According to updated forecasts from the African Development Bank which were released on Tuesday, 7th July 2020, Africa’s economic growth could rebound in 2021, provided that governments manage the COVID-19 infection rate well.
In a comprehensive socio-economic assessment of the pandemic’s impact, the Bank said Africa's economic growth was now projected to rebound to 3% in 2021 from -3.4% in the worst-case scenario for 2020.
The predictions are contained in a supplement to the Bank’s African Economic Outlook, which was released on 30 January. At the time, Africa’s growth was forecast at 3.9% in 2020 and 4.1% in 2021.
The supplement cautioned that the growth outlook for 2021 and beyond would depend largely on African governments’ effectiveness in flattening the curve of the outbreak and policies to reopen economies.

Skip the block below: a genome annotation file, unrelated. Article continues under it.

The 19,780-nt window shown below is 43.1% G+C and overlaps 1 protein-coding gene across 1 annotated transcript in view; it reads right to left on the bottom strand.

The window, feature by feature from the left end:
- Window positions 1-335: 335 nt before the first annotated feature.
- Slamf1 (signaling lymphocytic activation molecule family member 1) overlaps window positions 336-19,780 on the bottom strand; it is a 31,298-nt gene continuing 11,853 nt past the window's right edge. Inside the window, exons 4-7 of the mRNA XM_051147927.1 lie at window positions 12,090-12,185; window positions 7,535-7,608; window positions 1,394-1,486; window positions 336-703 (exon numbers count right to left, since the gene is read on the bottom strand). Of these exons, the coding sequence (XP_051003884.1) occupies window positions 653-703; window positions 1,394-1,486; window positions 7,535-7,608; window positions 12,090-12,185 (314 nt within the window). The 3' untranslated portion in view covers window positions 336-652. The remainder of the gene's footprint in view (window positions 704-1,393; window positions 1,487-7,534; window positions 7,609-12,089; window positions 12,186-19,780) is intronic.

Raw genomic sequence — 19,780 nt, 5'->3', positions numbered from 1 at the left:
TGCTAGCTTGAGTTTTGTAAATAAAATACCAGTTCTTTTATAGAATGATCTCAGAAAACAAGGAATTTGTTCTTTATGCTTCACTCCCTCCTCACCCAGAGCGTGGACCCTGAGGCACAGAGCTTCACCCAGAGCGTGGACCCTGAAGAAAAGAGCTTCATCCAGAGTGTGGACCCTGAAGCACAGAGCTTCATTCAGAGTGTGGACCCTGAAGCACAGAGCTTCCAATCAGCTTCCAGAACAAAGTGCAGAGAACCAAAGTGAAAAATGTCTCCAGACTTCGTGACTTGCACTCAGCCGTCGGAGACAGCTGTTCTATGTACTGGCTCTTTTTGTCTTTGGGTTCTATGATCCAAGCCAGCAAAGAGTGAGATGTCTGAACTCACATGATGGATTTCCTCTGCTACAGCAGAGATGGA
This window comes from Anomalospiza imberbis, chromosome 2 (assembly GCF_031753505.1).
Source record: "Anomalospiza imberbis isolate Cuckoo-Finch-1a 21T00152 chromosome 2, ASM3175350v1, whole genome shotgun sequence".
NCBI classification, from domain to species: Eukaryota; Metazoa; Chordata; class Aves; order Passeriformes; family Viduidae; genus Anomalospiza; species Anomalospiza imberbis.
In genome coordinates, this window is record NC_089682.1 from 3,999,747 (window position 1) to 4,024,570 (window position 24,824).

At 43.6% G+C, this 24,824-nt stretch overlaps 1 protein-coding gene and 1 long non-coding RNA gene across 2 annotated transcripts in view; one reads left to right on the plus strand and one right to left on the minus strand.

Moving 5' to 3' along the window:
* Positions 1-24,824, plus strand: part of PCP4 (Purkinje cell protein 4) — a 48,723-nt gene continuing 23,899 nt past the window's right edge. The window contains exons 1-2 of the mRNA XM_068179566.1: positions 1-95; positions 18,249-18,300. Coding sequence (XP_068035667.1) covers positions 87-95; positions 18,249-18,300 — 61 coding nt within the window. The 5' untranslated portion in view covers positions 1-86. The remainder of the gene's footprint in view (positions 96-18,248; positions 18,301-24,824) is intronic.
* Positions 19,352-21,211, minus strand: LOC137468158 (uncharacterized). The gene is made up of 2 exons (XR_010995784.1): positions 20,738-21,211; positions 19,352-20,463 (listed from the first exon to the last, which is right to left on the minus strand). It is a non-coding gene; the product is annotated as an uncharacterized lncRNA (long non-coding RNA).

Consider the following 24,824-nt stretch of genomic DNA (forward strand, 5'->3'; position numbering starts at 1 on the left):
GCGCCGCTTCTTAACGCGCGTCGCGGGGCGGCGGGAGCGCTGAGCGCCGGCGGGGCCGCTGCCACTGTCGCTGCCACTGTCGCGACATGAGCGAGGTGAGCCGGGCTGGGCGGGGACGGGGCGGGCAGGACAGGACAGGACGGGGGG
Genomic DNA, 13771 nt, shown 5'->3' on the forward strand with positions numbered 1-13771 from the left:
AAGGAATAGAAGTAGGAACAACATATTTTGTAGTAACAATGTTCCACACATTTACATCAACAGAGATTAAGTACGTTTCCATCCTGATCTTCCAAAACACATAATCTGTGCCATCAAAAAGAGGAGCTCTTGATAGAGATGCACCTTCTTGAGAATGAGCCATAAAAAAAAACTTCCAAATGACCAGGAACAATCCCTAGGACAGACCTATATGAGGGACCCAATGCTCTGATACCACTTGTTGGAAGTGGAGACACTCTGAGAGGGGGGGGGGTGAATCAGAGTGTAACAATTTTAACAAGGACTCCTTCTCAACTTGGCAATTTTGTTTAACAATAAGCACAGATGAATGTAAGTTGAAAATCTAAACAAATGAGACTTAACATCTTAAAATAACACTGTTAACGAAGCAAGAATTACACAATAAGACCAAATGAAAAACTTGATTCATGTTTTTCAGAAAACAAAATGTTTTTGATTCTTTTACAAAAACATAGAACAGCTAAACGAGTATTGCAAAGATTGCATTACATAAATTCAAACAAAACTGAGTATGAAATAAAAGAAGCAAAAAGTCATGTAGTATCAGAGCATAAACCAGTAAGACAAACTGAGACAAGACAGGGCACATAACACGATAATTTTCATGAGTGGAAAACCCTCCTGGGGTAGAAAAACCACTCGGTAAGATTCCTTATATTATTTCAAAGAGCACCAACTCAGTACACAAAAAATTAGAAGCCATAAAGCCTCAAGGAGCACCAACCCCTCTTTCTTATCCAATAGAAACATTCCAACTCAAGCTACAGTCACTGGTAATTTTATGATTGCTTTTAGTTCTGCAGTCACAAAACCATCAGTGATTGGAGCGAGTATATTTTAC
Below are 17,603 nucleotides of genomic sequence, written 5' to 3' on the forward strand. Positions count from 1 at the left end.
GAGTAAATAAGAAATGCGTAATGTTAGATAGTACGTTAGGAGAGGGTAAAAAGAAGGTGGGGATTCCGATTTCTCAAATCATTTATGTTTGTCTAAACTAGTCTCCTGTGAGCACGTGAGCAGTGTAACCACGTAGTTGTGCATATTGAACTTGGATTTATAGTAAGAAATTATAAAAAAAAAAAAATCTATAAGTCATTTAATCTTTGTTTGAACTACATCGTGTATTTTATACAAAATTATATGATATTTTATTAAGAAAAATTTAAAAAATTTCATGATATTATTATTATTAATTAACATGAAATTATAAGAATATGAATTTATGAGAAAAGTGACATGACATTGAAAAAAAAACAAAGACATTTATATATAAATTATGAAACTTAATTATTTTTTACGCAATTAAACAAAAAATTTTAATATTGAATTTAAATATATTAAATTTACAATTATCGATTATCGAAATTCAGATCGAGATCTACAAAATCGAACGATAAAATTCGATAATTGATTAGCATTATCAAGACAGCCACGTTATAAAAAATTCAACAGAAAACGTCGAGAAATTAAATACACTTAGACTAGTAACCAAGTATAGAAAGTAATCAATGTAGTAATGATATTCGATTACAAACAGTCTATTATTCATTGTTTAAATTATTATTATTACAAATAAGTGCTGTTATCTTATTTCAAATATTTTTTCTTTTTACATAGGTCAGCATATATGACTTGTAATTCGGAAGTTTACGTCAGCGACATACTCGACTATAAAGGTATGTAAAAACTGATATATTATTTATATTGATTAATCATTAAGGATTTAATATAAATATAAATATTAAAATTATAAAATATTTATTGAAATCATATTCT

Acting Chief Economist and Vice President for Economic Governance and Knowledge Management, at the African Development Bank, Charles Leyeka Lufumpa said:
“To reopen economies, policymakers needed to follow a phased and incremental approach that carefully evaluates the trade-offs between restarting economic activity too quickly and safeguarding the health of the population. "
The spread of the virus in Africa depends largely on the preparedness of countries to separate and treat infected patients, the supplement stated, noting that only 21 out of 54 African countries are clinically prepared to deal with epidemics.
The supplement noted that the curve of the pandemic in Africa was flattening gradually. However, COVID-19 remains a serious threat to lives and livelihoods, given weak healthcare systems and limited social protection. The continent also remains vulnerable to other regional threats such as the locust swarms that have struck East Africa, as well as to extreme climate events.
Under projected scenarios for contraction of growth, Africa could lose between $145.5 billion and $189.7 billion of GDP in 2020, according to the publication.